Institutional clients generally have the universe of investments to choose from and Morningstar works with these clients to establish portfolios that aim to meet their established goals.  

Fees Under Morningstar Investment Management

Morningstar Investment Management’s advisory fees charged to retirement plan participants are usually negotiated with the plan sponsor. Generally, these asset-based fees range from 0.10% to 0.50% of assets under management. 

Asset allocation fees charged to institutional clients typically range from $50,000 to $500,000 annually.

What to Watch Out For

Morningstar Investment Management’s services are limited when it comes to client type. While the firm focuses on portfolio management for large institutional clients and participants of employer-sponsored retirement plans, it doesn’t work with individuals who are not plan participants. It also doesn't offer non-securities related advice to individuals. Certainly, if you’re seeking financial planning services for topics like budgeting, savings and risk management, you will want to look elsewhere. 


Morningstar did not have any legal or disciplinary events within the past 10 years to report. For the latest information, you can view its Form ADV on the website of the Securities and Exchange Commission (SEC). 

Tips for Finding the Right Financial Advisor

  • Need customized portfolio advisory services? Use SmartAsset's advisor matching tool. It recommends up to three advisors in your area and based on your needs and preferences. 
  • Ask prospective advisors about their credentials. Believe it or not, but you don't actually need special training to call yourself a financial advisor. So people who get certifications, like certified financial planners (CFPs), may have that much more qualification - and the standards of their credentialing organization to uphold.  

All information was accurate as of the writing of this article.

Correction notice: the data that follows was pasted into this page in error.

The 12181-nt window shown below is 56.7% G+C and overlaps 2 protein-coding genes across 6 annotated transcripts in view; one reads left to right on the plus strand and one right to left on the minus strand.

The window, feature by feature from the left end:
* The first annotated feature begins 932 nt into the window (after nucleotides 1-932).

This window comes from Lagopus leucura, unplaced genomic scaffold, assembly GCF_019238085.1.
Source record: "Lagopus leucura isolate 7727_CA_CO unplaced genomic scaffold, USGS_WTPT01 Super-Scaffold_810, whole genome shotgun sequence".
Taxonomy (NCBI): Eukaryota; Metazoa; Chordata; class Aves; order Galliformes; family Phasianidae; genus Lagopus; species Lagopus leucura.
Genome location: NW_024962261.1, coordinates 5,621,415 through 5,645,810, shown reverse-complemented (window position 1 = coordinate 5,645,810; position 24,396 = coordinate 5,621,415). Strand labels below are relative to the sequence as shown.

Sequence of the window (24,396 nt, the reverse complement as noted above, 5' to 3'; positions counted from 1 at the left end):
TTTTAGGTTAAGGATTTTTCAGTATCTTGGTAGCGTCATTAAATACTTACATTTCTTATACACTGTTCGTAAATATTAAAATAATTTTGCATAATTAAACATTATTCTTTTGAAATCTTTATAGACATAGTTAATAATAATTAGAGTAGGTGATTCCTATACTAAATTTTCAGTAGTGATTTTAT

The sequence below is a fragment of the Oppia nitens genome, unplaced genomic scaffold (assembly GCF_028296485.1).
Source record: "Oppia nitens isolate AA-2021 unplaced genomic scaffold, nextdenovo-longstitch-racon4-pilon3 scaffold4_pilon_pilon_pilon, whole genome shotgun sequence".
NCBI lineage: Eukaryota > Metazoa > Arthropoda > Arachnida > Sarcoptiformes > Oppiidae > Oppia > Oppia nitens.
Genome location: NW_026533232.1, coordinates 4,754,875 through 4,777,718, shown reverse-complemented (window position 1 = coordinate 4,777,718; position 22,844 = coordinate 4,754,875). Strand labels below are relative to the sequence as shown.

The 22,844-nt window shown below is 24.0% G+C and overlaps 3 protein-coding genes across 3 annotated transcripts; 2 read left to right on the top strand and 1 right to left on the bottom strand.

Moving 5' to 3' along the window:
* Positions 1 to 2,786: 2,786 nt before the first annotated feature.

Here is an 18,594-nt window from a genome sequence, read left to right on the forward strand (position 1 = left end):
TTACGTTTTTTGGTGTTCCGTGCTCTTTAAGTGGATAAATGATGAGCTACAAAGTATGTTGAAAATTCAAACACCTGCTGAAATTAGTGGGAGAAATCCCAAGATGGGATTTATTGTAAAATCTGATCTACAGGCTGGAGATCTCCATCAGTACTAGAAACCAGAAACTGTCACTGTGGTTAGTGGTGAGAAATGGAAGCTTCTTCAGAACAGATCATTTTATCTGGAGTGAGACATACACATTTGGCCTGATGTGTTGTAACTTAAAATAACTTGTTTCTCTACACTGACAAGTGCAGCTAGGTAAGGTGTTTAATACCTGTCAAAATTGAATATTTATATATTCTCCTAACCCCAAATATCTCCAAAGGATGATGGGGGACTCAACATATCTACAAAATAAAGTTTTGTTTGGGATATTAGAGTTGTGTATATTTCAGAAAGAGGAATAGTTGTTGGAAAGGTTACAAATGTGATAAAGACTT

How Many Years $1 Million Lasts in Retirement

SmartAsset's interactive map highlights places where $1 million will last the longest in retirement. Zoom between states and the national map to see the top spots in each region. Also, scroll over any city to learn about the cost of living in retirement for that location.

Rank City Housing Expenses Food Expenses Healthcare Expenses Utilities Expenses Transportation Expenses

Methodology To determine how long a $1 million nest egg would cover retirement costs in cities across America, we analyzed data on average expenditures for seniors, cost of living and investment returns.

First, we looked at data from the Bureau of Labor Statistics (BLS) on the average annual expenditures of seniors. We then applied cost of living data from the Council for Community and Economic Research to adjust those national average spending levels based on the costs of each expense category (housing, food, healthcare, utilities, transportation and other) in each city. Using this data, SmartAsset calculated the average cost of living for retirees in the largest U.S. cities.

We assumed the $1 million would grow at a real return (interest minus inflation) of 2%. This reflects the typical return on a conservative investment portfolio. Then, we divided $1 million by the sum of each of those annual numbers to determine how long $1 million would cover retirement expenses in each of the cities in our study. Cities where $1 million lasted the longest ranked the highest in the study.

Sources: Bureau of Labor Statistics (BLS), Council for Community and Economic Research